Note on the Exeter sources
and on the succession of prebendaries
A peculiarity of Exeter cathedral is that it retained the system, which was probably general throughout the country before the Conquest, (fn. 1) of paying each prebendary the same amount from a common fund. Each prebend at Exeter was worth £4 (fn. 2) and had
no prebendal estate attached to it individually, and hence had no name or distinguishing feature. On the succession of a new prebendary, his prebend is merely distinguished
by the name of his predecessor.
As the chapter act books exist only for limited periods, and the bishops' registers are not always kept meticulously, records of accounts of various kinds-of which there is a great wealth at Exeter-and obit books have proved a major source of information. (fn. 3) Chief among these are the Exeter cathedral stewards' account rolls, which cover the years 1296-1525, although the series is by no means complete. These list all the prebendaries, resident and non-resident, in each quarter of the year-the Easter, Midsummer, Michaelmas and Christmas terms. Their limitation is that they often omit Christian names, always omit degrees, and only rarely state to whose prebend a new prebendary is succeeding. It is seldom safe to assume from the disappearance of one man and appearance of another that the latter took the place of the former, especially as the accounts are further complicated by the practice of paying a year's commons to the executors of a dead prebendary (known as the annus post mortem). Other types of
accounts are useful only for resident prebendaries. At the end of the fifteenth century,
the quotidian accounts record the names of every prebendary present daily in the
cathedral, and frequently record the precise day of death. There is a rough record of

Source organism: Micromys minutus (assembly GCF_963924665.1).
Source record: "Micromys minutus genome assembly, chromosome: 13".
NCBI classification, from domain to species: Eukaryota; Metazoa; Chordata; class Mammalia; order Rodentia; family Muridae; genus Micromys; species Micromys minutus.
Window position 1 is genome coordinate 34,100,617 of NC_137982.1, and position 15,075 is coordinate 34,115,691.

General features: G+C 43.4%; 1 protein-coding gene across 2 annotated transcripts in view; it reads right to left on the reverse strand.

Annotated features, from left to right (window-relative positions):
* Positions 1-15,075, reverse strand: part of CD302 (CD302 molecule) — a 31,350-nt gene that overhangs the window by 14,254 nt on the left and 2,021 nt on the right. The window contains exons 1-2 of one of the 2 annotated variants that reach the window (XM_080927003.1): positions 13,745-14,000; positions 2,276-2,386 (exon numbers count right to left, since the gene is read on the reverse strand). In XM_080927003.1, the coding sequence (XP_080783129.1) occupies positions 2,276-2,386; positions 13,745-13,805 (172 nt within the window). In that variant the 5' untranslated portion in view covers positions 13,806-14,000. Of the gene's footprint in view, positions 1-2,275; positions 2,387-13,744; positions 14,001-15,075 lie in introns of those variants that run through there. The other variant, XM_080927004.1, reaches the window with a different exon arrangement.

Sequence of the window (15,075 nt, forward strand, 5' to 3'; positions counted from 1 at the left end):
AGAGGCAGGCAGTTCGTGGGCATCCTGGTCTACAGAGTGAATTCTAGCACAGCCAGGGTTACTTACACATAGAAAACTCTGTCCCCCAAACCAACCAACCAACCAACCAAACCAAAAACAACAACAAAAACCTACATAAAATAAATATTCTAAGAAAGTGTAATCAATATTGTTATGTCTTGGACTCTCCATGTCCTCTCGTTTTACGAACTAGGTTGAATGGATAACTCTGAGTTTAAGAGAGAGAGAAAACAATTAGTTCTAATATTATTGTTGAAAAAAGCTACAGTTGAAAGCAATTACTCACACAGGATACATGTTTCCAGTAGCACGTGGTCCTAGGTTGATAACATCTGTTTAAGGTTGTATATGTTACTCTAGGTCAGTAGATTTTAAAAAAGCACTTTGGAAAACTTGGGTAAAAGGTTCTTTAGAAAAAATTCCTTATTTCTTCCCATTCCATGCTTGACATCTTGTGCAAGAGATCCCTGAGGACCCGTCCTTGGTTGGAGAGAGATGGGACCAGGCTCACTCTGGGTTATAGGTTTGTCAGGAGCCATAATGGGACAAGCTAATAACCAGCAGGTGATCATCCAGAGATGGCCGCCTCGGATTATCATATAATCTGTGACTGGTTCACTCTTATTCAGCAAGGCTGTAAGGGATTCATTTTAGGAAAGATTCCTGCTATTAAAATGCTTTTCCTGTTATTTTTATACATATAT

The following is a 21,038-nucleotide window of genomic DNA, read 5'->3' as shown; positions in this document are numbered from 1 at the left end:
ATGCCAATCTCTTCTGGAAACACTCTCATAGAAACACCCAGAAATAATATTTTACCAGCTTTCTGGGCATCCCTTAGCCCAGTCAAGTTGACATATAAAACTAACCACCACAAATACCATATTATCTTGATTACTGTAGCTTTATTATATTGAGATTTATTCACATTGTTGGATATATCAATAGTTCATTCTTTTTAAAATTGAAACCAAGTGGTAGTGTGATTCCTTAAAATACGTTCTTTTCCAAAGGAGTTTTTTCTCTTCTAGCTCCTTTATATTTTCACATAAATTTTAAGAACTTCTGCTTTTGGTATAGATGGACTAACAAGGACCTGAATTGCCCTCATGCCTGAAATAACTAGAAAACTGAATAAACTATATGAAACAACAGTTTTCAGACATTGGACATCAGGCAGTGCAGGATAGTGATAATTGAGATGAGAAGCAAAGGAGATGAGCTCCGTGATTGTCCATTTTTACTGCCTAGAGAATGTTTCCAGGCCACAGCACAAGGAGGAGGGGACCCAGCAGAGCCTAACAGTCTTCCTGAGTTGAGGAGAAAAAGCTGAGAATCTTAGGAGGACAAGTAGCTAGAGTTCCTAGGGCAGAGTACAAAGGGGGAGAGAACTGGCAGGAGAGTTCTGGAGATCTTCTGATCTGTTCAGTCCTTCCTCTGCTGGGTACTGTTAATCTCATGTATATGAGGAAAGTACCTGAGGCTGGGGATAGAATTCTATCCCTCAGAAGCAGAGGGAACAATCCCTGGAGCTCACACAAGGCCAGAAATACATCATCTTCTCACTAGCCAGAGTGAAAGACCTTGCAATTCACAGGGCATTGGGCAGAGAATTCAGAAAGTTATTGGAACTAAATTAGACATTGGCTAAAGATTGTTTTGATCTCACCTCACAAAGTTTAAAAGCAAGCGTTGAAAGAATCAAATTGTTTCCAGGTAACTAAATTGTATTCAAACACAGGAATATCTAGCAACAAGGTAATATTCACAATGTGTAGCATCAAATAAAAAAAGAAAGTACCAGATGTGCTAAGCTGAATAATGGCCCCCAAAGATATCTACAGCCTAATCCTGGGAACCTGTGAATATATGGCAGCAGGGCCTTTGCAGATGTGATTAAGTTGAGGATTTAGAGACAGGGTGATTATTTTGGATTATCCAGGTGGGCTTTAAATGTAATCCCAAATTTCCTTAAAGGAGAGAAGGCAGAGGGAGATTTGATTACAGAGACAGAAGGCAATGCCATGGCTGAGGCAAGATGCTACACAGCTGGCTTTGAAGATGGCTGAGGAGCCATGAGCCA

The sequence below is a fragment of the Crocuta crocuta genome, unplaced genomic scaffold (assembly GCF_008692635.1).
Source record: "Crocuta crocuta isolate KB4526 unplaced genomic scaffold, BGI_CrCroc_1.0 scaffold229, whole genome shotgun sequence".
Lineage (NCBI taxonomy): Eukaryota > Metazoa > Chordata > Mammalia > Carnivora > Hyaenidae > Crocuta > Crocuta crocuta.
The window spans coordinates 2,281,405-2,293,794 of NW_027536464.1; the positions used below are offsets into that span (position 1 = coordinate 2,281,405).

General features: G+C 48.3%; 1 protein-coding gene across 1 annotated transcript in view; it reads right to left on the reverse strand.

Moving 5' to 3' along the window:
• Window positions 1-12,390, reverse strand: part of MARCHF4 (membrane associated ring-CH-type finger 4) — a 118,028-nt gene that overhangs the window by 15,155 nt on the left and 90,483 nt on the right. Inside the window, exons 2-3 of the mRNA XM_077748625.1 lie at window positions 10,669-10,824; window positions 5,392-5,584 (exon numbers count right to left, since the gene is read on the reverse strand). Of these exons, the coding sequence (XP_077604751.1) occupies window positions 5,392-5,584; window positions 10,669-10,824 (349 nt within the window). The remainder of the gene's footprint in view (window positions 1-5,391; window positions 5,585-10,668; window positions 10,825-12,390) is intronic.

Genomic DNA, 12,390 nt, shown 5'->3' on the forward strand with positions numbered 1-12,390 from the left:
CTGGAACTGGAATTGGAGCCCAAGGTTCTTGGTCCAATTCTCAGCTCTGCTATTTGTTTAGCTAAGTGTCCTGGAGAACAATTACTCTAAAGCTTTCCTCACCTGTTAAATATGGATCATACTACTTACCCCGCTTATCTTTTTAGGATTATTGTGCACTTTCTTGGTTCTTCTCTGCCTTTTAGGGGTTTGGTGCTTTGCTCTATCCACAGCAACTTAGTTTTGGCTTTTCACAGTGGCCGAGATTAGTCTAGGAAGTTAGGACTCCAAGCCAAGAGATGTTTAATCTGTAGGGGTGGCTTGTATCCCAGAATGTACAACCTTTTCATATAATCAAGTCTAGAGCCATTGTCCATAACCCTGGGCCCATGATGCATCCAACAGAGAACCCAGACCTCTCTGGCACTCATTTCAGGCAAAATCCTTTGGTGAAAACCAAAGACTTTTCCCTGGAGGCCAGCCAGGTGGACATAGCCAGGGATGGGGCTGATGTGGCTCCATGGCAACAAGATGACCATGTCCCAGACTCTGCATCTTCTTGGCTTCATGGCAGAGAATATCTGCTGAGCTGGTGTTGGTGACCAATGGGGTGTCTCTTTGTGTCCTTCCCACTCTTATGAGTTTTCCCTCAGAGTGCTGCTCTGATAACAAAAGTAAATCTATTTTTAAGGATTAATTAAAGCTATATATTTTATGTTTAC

excrescences for the sixteenth century which similarly gives the death of resident
prebendaries. Dates of death can also be learned from the various obit books in existence, though these usually omit the year, and sometimes, if the calendar was already
full, seem to have celebrated the obit, not on the actual date of death, but on the
nearest free day. One obit book records the prebendaries present in the cathedral to
celebrate the obits in the period 1313-26, and the consequent payments made to them.
In view of the type of these sources, it is obvious that the succession of prebendaries can, with a few exceptions, be safely known only when it is recorded in the chapter act books or bishops' registers. In the nineteen-thirties, Prebendary H. B. Hyde produced a Series Canonicorum, of which several manuscript copies exist in the cathedral library and muniment room. Each page of this has spaces for the twenty-four prebends, and purports to give the succession in each one. The Series Canonicorum contains few references, but fuller details of each prebendary included are given in a companion volume. From this, it can be seen how much surmise has gone into its compilation. For the period before 1300, when very few records exist, large sections appear to be pure imagination, and even subsequently, when the names are usually genuine, the succession has frequently been assumed on insufficient evidence, and in numerous cases can be proved wrong. In fact, it is impossible to compile a reliable series, even though in certain individual prebends the succession can apparently be traced over long periods. A little uncertainty remains even here, however, because of the practice of exchanging prebends within the cathedral, and should mention of one of these exchanges be omitted in the sources, the succession would be incorrect. In
this edition of the Fasti, the prebendaries have been given in order of collation or first occurrence, with reference to their predecessor and successor whenever known.